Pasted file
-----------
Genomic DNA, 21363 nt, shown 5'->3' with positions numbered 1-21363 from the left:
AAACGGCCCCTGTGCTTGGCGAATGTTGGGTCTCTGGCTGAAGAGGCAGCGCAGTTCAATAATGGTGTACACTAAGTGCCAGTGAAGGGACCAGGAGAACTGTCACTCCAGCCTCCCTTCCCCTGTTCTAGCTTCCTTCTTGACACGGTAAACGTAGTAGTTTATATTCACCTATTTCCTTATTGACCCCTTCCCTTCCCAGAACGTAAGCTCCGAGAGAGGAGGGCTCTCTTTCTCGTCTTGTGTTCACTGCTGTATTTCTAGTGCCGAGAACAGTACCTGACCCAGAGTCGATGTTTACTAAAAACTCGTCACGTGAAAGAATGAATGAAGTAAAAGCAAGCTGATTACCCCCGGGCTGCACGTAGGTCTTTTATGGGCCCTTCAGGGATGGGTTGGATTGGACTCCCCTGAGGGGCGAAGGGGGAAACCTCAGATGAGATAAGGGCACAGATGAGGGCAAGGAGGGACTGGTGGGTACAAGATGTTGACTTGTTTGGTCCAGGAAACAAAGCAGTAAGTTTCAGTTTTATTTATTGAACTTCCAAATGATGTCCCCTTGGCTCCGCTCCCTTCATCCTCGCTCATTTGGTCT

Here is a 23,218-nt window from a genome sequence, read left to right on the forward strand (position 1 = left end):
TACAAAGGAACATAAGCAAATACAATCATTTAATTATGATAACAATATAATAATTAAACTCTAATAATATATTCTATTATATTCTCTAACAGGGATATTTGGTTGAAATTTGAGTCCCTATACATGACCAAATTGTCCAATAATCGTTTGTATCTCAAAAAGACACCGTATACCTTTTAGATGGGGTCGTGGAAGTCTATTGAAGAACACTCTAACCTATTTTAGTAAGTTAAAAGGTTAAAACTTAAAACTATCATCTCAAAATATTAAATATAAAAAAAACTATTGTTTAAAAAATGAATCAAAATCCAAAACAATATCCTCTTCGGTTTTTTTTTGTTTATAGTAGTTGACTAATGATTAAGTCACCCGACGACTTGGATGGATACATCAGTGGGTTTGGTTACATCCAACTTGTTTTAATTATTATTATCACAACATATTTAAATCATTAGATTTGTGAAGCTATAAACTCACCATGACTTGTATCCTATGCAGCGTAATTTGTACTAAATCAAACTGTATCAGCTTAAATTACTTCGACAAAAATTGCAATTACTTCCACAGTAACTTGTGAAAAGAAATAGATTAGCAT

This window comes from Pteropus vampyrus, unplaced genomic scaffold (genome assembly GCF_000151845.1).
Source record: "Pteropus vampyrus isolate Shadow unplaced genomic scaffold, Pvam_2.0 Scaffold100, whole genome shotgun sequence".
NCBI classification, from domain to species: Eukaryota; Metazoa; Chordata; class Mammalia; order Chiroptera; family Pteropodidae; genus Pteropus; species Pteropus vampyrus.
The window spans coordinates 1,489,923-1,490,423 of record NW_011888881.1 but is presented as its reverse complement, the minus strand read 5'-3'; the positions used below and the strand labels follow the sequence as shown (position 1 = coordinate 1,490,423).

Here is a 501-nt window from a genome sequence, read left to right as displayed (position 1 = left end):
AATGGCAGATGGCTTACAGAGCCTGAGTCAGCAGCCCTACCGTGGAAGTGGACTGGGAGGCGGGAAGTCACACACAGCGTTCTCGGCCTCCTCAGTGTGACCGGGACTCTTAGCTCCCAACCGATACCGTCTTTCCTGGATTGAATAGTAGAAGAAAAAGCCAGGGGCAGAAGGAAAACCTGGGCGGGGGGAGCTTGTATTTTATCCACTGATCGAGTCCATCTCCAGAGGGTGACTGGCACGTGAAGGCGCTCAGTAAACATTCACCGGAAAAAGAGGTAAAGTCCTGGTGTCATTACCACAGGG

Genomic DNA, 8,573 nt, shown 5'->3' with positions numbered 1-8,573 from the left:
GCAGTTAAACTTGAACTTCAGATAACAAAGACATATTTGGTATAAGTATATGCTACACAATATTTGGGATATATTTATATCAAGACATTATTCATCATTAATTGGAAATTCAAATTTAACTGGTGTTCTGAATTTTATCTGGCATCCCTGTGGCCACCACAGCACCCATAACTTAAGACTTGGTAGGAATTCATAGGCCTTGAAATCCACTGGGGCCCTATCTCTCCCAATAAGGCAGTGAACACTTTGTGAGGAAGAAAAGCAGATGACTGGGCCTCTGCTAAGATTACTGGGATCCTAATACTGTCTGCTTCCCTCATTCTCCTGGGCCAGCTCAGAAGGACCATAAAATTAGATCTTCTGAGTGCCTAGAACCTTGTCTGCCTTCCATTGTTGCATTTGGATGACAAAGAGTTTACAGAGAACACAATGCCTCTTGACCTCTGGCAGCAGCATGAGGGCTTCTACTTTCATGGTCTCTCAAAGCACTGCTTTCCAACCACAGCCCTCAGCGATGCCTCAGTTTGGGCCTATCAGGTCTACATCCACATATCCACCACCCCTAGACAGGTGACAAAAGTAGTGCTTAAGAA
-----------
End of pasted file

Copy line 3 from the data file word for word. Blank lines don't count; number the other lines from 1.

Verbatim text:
Here is a 23,218-nt window from a genome sequence, read left to right on the forward strand (position 1 = left end):